Chalk and Talk
Several years ago a fellow HVAC instructor told me he had been strongly encouraged by his immediate supervisor to do more lecturing. To the academically trained supervisor, working with students in the lab didn’t look like teaching, it looked like training. In the supervisor’s mind, training was a lower level pursuit – akin to monkey see monkey do. The school had just transitioned from a Technical School to a Technical Collage and they wanted to look like a college.
The instructor was asking for any help I could offer, especially along the lines of “chalk and talk”, his description of what he felt was being asked of him. I think that phrase perfectly embodies why so many students really don’t get a lot out of lectures – they are just observers, not participants. The instructor is writing stuff on the board and talking while the students are just passive observers. In the days of chalk boards, the instructor was not even facing the class when they were writing. It sometimes seemed like the teacher was engrossed in their own thoughts while they stare at the board and talk to no one in particular.
We have advanced a bit since then. At least with Powerpoint presentations we are usually facing the class, even if we are staring at our computer monitor most of the time. However, it is possible to lecture and still rise above the mind-numbing norm of a monologue delivered to a captive audience of passive observers.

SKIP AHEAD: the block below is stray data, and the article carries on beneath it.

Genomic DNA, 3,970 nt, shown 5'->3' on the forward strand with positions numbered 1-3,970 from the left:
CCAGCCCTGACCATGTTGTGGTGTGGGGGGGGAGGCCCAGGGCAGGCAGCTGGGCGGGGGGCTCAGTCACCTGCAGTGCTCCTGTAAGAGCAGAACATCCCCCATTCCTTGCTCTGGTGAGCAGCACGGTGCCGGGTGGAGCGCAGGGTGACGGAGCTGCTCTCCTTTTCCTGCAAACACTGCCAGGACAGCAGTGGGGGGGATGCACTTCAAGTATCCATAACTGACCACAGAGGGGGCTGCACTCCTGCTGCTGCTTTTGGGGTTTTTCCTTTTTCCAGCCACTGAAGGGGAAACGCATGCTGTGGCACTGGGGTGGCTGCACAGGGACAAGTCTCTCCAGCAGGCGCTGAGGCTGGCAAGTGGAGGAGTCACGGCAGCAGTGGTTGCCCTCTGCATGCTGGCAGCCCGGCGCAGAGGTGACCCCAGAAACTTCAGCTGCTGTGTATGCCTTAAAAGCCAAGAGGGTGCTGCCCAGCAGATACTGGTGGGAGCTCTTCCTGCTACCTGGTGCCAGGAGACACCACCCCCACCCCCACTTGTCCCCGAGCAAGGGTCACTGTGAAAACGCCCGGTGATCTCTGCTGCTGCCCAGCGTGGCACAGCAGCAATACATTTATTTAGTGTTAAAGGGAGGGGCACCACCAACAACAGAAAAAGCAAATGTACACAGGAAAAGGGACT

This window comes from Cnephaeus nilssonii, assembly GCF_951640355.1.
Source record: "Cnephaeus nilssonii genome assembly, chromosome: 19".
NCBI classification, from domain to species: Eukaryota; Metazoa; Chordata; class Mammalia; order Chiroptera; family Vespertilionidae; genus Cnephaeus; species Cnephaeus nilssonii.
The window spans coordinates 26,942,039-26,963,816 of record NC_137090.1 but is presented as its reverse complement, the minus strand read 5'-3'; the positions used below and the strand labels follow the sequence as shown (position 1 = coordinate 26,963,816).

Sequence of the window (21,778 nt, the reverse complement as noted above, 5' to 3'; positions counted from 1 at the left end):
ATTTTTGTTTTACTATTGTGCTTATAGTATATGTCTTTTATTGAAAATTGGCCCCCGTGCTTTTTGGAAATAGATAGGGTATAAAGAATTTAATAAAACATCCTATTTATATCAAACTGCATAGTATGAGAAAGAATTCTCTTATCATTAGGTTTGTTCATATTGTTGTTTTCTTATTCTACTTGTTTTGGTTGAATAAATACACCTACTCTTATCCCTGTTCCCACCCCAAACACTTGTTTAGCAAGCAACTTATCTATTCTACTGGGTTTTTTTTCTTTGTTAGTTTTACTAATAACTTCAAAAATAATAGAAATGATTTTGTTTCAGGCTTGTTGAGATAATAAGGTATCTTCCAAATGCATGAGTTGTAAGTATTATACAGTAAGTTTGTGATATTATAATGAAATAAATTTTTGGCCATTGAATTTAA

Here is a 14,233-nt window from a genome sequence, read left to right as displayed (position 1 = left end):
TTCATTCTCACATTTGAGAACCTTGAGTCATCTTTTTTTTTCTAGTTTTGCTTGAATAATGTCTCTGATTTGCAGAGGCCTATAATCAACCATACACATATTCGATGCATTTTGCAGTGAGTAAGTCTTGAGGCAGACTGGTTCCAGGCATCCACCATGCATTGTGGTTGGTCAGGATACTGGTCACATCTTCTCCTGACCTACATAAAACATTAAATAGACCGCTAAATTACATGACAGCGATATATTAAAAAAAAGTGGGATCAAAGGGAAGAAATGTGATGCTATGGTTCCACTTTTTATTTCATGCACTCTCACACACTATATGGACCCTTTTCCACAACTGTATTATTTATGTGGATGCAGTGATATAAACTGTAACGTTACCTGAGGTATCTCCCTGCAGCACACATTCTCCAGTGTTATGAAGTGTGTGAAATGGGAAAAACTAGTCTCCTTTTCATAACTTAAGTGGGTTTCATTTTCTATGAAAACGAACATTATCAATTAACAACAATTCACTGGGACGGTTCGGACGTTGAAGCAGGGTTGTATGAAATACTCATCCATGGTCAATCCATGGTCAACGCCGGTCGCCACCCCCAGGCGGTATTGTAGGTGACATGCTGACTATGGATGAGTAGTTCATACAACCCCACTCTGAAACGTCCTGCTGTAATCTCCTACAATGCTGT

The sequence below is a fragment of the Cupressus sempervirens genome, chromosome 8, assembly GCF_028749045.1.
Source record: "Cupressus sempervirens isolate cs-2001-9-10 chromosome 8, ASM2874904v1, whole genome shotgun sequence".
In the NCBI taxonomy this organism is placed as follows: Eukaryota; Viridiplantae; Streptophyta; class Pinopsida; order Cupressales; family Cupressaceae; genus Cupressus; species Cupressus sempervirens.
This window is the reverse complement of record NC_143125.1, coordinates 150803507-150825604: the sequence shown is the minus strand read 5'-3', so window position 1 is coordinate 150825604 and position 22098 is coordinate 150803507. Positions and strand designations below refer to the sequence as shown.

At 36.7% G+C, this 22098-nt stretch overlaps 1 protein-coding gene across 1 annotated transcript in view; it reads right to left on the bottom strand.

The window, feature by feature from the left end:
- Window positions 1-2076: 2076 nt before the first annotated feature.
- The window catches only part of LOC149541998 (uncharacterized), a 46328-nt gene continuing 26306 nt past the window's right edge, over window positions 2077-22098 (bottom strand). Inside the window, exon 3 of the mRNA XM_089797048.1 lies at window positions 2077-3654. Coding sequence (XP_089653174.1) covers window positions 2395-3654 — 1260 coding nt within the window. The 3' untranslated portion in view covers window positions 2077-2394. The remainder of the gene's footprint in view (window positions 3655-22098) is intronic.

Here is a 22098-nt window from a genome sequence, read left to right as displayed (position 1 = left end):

Begin by facing your audience and making eye contact with people long enough so they feel you are speaking to them personally. If you are using a Powerpoint presentation, be familiar enough with the presentation and the material that you don’t have to read the notes while looking at the screen. It is OK to look at the screen occasionally, but if your discussion is just straight out reading the notes it will be boring no matter how good the presentation is.
Use voice inflection and hand motion to convey personal interest in your subject matter. How do you expect your class to maintain interest if YOU think the talk is boring.
Stop and take a breath. One dead give away of a nervous speaker is someone who has rehearsed their speech so much that all the words come out in a rapid-fire regurgitation that indicates they are just repeating memorized phrases, not really thinking about they are saying.
Whenever possible, involve your audience. People learn more if they do more. Ways to involve the class could include group questions, prompts for input, or even direct questions to individual students if you know them well enough. Be careful with the last suggestion, the goal is to include the students, not intimidate or embarrass them.
Use visual aids. This is pretty easy to do today. Just be careful not to overdo the videos and pictures you share. You should not be handing your class over to professor YouTube, just showing snippets that enhance and reinforce your talk.
When using online material, make sure and watch it yourself first. Even though you are not the person in the video, if you show it to your class you are in effect endorsing it. There are some things online that you don’t want to be associated with.
Finally, this is an HVACR class. It is perfectly OK to have gauges, meters, gas valves, compressors, or any other tools or parts you want as visual aids. If you are talking about meters, every student should have one in their hands. You can even do some small exercises during the lesson. Remember, people learn by doing, so have the students do something. No, this is not your typical college class – it is a hell of a lot more interesting.